Under the Animal Health and Welfare Act 2013, a pet owner has a legal duty to ensure the welfare of his animal(s). A pet’s welfare needs include:
- A proper diet
- Somewhere suitable to live
- Any need to be housed with, or apart from, other animals
- Allowing animals to express normal behaviour
- Protection from pain, suffering, injury and disease
The penalty for failing to care for a pet could be a fine of up to €250,000 or even a prison sentence up to 5 years.
Restricted Breed Dogs:
There are specific restrictions placed on dogs of the breeds listed under the Control of Dogs Regulations 1998. When in a public place such dogs must be muzzled and kept on a strong lead less than two metres in length held by a person over 16 years of age who is strong enough to handle the animal. They must also wear a collar and ID tag bearing the details of the owner at all times.
The dogs covered by these regulations are:
American Pit Bull Terrier
English Bull Terrier
German Shepherd (Alsation)
Staffordshire Bull Terrier
The restrictions also extend to every dog of the type commonly known as a Ban Dog (or Bandog), and to every other strain or cross of every breed or type of dog described above.
Tail Docking / dew claw removal:
It is illegal for a lay-person to perform either of these procedures on any dog. It is lawful for a veterinary surgeon or veterinary nurse to perform the procedures on puppies of specified breeds (Spaniels, Pointers and Terriers) when they are less than 8 days old, if the veterinary professional has reasonable cause to believe that the pups will be used in lawful hunting or lawful pest control. Some evidence should be provided. Dogs docked as working dogs must be permanently identified with a microchip and must have a certificate from the veterinary surgeon who docked the puppy.
Despite the legal situation outlined above, the Veterinary Council of Ireland has deemed tail docking to be unethical and so vets are not permitted to dock a dog’s tail unless it is for medical or therapeutic reasons.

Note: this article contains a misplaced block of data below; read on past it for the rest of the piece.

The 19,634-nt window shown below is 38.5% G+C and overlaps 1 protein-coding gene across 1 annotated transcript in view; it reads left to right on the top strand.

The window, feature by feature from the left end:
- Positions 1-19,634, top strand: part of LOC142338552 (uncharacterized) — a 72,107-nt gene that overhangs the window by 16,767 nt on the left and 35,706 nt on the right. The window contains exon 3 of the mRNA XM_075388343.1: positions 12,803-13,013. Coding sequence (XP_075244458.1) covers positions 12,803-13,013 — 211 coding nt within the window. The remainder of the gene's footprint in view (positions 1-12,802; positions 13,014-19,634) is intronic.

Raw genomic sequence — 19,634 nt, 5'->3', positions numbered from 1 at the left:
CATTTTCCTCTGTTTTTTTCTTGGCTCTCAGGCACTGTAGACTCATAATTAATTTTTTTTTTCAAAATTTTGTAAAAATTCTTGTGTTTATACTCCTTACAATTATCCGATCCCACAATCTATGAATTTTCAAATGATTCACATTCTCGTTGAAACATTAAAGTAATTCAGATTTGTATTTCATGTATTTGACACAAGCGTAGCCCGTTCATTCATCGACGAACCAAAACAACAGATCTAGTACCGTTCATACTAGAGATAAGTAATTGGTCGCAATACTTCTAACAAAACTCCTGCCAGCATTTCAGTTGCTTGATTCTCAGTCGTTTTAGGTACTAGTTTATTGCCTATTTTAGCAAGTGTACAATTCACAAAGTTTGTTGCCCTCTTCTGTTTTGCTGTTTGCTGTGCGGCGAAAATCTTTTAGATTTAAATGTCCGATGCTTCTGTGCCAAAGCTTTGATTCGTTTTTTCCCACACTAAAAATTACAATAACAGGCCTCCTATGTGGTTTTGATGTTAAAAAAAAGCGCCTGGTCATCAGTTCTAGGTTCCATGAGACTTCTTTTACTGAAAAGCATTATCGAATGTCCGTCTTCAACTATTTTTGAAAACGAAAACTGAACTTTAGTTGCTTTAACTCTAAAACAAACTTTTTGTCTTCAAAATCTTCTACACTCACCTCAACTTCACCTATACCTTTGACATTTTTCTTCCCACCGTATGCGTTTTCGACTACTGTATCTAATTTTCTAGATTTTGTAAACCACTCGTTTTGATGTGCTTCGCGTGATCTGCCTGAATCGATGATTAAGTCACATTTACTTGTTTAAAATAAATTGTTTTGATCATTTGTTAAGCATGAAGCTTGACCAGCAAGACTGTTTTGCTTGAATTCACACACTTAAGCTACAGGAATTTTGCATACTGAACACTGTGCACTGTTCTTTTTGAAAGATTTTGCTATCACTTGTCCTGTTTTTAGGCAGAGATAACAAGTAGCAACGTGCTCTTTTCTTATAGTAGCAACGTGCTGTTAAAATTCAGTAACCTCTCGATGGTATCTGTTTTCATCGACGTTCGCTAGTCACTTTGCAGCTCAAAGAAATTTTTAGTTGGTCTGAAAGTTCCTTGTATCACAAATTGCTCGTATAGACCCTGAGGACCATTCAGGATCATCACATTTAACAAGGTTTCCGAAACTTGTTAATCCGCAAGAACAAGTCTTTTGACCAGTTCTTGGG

Microchipping is now a legal requirement for all dogs and puppies once they are 12 weeks old. It is also a legal requirement to be in possession of a microchipping certificate and it is important your contact details are kept up-to-date. Failure to do so will be an offence under the Animal Health & Welfare Act 2013. The seller should provide you with details of the microchip. It is the buyers responsibility to inform the database operator of the change in owner’s details.
From 1st September 2015 all puppies over twelve weeks old must be microchipped before they are sold or supplied.
From March 2016 all dogs must be microchipped. This will allow local authorities to trace stray, abandoned or stolen dogs and reunite them with their owners. The legislation is also anticipated to help identify the owners of troublesome dogs. Failure to have your dog microchipped will be subject on summary conviction to a Class A fine of up to €5000.
While microchipping is recommended for all cat owners as well as dogs, there are no current plans to make microchipping compulsory for cats.
Under the Dog Breeding Establishments Act 2010, any premises where there are six or more female dogs which are more than six months old and capable of breeding must be licensed with their local authority. Breeders must not breed from a female dog less than a year old, more than six times overall in their lifetime or more than three times in any three year period.
When buying from a commercial breeder it is wise to ask to see their licence, and look out for very young or exhausted dams (mothers). There is no equivalent legislation for other household pets.
Species to which CITES restrictions apply should be accompanied by appropriate paperwork. Any species listed on Appendix I of CITES or ANNEX A of the EU Wildlife Trade Regulations must be accompanied by the relevant certificate, issued by the CITES Management Authority.